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ICNIRP Publishes Major RF Science Review:

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14 July 2009

A major international review of the science related to mobile telephony and health was published on 14 July 2009.

The International Commission on Non-Ionizing Radiation (ICNIRP) has published on its website a review of the scientific evidence concerning exposure to high frequency electromagnetic fields (including the radiofrequency fields used in mobile telephony). 

The ICNIRP review has concluded that:

  • “Results of epidemiological studies to date give no consistent or convincing evidence of a causal relation between RF exposure and any adverse health effect. On the other hand these studies have too many deficiencies to rule out an association.” 
  • “Whilst it is in principle impossible to disprove the possible existence of non-thermal interactions, the plausibility of various non-thermal mechanisms that have been proposed is very low.”
  • “The evidence from double-blind provocation studies suggests that subjective symptoms, such as headaches, that have been identified by some individuals as associated with RF exposure, whilst real enough to the individuals concerned, are not causally related to EMF exposure.”
  • “The experimental data do not suggest so far that children are more susceptible than adults to RF radiation, but few relevant studies have been conducted.”
  • “Although the likelihood is low that fields emanating from base stations would create a health hazard, because of their weakness, this possibility is nevertheless a concern for many people. To date no acceptable study on any outcome has been published on this.”

The review recognises that more research is needed to fill information gaps and recommends ongoing long-term population studies including better exposure assessment with an emphasis on children given the present lack of epidemiological data regarding them.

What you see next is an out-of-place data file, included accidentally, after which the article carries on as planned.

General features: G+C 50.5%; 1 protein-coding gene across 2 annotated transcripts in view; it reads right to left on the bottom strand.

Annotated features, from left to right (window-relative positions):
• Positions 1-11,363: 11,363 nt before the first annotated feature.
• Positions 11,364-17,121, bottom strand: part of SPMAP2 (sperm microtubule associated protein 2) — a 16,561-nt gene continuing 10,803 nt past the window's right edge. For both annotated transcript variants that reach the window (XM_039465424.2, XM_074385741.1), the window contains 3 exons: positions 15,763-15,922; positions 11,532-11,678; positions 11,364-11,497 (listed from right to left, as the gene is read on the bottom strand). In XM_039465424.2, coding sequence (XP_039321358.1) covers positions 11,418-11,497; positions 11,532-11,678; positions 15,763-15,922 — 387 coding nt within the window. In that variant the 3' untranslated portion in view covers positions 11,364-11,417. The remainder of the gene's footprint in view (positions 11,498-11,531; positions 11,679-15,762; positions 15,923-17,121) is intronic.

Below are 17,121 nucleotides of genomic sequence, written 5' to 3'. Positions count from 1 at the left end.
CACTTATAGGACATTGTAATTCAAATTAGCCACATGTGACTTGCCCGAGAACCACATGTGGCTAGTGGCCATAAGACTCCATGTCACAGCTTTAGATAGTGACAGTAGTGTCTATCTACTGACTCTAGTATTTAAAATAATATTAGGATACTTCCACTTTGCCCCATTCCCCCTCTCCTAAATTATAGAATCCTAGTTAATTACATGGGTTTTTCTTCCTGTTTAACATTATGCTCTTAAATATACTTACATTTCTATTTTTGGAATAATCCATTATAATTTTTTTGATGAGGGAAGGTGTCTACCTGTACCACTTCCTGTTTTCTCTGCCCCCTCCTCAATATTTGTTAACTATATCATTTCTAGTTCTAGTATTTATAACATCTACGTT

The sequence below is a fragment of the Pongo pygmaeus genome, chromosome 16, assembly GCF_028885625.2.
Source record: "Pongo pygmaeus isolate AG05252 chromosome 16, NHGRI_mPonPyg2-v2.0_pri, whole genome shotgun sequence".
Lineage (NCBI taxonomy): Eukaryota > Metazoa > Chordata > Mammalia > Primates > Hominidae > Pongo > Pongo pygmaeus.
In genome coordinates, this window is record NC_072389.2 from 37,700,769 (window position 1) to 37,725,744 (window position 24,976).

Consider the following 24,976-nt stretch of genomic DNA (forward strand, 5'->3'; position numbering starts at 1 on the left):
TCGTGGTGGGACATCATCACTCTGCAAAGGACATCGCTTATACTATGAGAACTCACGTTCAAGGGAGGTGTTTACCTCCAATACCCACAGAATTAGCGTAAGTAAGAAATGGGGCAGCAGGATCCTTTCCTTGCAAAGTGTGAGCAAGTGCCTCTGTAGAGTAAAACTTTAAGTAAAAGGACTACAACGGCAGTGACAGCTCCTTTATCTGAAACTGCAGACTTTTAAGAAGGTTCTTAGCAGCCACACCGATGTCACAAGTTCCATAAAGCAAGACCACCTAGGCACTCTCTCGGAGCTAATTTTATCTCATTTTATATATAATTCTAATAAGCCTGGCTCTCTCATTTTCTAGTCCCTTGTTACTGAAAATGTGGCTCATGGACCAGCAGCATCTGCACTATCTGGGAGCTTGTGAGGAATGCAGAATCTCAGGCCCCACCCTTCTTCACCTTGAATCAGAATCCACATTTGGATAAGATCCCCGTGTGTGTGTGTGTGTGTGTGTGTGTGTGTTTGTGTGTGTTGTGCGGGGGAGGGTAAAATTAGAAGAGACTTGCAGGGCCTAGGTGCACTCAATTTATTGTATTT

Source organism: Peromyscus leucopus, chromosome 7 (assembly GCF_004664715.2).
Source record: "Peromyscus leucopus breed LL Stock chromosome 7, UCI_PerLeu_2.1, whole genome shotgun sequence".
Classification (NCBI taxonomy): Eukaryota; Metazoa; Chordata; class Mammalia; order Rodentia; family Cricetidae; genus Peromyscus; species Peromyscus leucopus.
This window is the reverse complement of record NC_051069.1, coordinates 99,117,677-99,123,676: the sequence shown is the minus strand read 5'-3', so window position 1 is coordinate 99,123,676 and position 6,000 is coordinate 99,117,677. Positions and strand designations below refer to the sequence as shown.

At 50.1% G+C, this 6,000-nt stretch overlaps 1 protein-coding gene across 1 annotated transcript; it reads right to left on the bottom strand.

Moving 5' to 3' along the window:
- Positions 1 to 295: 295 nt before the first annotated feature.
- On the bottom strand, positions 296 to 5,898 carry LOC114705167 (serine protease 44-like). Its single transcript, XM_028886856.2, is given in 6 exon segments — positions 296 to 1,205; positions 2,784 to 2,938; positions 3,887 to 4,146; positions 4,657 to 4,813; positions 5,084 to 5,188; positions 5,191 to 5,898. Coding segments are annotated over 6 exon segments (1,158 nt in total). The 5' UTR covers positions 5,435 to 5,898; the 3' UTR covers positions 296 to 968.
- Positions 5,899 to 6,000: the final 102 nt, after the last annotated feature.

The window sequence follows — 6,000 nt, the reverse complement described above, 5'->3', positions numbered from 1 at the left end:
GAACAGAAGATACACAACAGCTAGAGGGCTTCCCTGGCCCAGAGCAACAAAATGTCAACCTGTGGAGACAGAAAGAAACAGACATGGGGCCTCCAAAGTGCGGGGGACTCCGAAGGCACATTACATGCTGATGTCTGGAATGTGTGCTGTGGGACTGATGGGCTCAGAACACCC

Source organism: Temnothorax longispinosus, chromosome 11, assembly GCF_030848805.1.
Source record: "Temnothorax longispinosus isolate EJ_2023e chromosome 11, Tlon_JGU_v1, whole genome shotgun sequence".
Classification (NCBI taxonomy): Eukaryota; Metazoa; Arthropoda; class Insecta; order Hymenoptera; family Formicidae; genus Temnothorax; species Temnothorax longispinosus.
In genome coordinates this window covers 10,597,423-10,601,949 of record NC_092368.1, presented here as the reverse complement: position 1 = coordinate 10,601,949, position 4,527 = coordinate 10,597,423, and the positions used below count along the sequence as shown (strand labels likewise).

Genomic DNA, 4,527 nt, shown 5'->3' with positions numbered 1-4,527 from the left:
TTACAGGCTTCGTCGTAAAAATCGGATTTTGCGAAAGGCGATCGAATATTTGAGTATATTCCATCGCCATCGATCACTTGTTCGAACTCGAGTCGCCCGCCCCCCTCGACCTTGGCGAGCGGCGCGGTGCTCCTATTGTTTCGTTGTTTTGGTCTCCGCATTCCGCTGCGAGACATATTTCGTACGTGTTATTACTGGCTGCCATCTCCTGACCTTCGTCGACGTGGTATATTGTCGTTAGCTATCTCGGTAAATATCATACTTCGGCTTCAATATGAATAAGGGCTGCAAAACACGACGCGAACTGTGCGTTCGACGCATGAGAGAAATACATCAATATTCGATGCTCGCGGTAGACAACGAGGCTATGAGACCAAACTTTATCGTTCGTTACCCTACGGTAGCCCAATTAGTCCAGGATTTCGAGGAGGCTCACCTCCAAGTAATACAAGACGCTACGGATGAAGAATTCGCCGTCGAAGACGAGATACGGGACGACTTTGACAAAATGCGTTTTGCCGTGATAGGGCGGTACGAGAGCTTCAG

ICNIRP’s review of science will be part of the WHO’s risk assessment of high frequency electromagnetic fields and health expected to be completed within the next two years.

The review will form the basis for a thorough re-evaluation of ICNIRP’s science-based guidance on limiting exposure to electromagnetic fields such as those used in mobile telephony. In the meantime, ICNIRP has not proposed any changes to its existing RF public exposure guidelines which are used in the UK and many other countries.

Operators acknowledge that it is important to keep supporting high quality independent research in accordance with the WHO research agenda.  UK mobile phone network operators are supporting the UK Mobile Telecommunications and Health Research Programme (MTHR) which includes a long term study, COSMOS, on the use of mobile phones and health.

The review “Exposure to high frequency electromagnetic fields, biological effects
and health consequences (100 kHz-300 GHz)” is available from ICNIRP’s website http://www.icnirp.de/ as a pdf http://www.icnirp.de/documents/RFReview.pdf.

61% of UK adults access the internet from mobiles

Mobile phones cannot work without a network of base stations (masts). There are approximately 52,500 base station sites (excluding microcells) in the UK. Only a third of these are large, free standing masts. A YouGov survey for MOA (Sept 2014) showed that nearly 8 out of 10 people recognise the link between masts and good mobile coverage. Mobile telecommunications are vital for the UK’s economic competitiveness and in promoting social inclusion. There are now 89.9 million mobile subscriptions in the UK. In Q1 2015 61 per cent of UK adults used their mobile phones for internet access. Tablet ownership is 54% of UK households.

No Established Health Effects

Mobile phones operate by using radio waves, similar to those that have been widely used for decades, for example in radio, TV and radar signals. A large number of studies over the last two decades have found no clear evidence of adverse health effects from the use of mobile phones or from phone masts.